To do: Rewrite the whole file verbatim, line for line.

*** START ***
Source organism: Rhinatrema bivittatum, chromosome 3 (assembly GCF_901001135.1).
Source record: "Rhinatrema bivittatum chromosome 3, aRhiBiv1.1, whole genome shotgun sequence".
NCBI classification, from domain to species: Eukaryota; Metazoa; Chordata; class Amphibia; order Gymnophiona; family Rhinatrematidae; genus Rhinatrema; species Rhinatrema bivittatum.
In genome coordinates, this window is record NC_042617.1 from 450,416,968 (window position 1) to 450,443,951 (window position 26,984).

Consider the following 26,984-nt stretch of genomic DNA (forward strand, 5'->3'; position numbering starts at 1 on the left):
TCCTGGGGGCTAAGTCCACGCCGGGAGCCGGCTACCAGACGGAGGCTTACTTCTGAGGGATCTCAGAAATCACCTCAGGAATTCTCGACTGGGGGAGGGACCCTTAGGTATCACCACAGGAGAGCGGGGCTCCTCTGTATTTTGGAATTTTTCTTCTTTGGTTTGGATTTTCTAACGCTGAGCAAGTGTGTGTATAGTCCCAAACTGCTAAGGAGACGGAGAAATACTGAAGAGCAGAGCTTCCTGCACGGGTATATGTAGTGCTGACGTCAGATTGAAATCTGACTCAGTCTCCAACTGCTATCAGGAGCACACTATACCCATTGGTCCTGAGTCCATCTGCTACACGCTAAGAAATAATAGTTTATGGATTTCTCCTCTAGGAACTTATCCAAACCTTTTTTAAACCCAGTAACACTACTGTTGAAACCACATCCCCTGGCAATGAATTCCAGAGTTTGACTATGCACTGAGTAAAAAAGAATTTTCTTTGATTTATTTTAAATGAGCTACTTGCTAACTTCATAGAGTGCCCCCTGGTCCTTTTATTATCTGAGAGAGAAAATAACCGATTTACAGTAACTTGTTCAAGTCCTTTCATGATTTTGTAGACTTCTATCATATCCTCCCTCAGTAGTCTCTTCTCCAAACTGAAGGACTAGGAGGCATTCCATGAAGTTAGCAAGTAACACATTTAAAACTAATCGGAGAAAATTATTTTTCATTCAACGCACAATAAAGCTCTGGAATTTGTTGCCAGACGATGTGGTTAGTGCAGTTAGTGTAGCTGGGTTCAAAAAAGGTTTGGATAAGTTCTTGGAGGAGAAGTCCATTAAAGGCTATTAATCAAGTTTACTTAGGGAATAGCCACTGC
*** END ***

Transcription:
Source organism: Rhinatrema bivittatum, chromosome 3 (assembly GCF_901001135.1).
Source record: "Rhinatrema bivittatum chromosome 3, aRhiBiv1.1, whole genome shotgun sequence".
NCBI classification, from domain to species: Eukaryota; Metazoa; Chordata; class Amphibia; order Gymnophiona; family Rhinatrematidae; genus Rhinatrema; species Rhinatrema bivittatum.
In genome coordinates, this window is record NC_042617.1 from 450,416,968 (window position 1) to 450,443,951 (window position 26,984).

Consider the following 26,984-nt stretch of genomic DNA (forward strand, 5'->3'; position numbering starts at 1 on the left):
TCCTGGGGGCTAAGTCCACGCCGGGAGCCGGCTACCAGACGGAGGCTTACTTCTGAGGGATCTCAGAAATCACCTCAGGAATTCTCGACTGGGGGAGGGACCCTTAGGTATCACCACAGGAGAGCGGGGCTCCTCTGTATTTTGGAATTTTTCTTCTTTGGTTTGGATTTTCTAACGCTGAGCAAGTGTGTGTATAGTCCCAAACTGCTAAGGAGACGGAGAAATACTGAAGAGCAGAGCTTCCTGCACGGGTATATGTAGTGCTGACGTCAGATTGAAATCTGACTCAGTCTCCAACTGCTATCAGGAGCACACTATACCCATTGGTCCTGAGTCCATCTGCTACACGCTAAGAAATAATAGTTTATGGATTTCTCCTCTAGGAACTTATCCAAACCTTTTTTAAACCCAGTAACACTACTGTTGAAACCACATCCCCTGGCAATGAATTCCAGAGTTTGACTATGCACTGAGTAAAAAAGAATTTTCTTTGATTTATTTTAAATGAGCTACTTGCTAACTTCATAGAGTGCCCCCTGGTCCTTTTATTATCTGAGAGAGAAAATAACCGATTTACAGTAACTTGTTCAAGTCCTTTCATGATTTTGTAGACTTCTATCATATCCTCCCTCAGTAGTCTCTTCTCCAAACTGAAGGACTAGGAGGCATTCCATGAAGTTAGCAAGTAACACATTTAAAACTAATCGGAGAAAATTATTTTTCATTCAACGCACAATAAAGCTCTGGAATTTGTTGCCAGACGATGTGGTTAGTGCAGTTAGTGTAGCTGGGTTCAAAAAAGGTTTGGATAAGTTCTTGGAGGAGAAGTCCATTAAAGGCTATTAATCAAGTTTACTTAGGGAATAGCCACTGC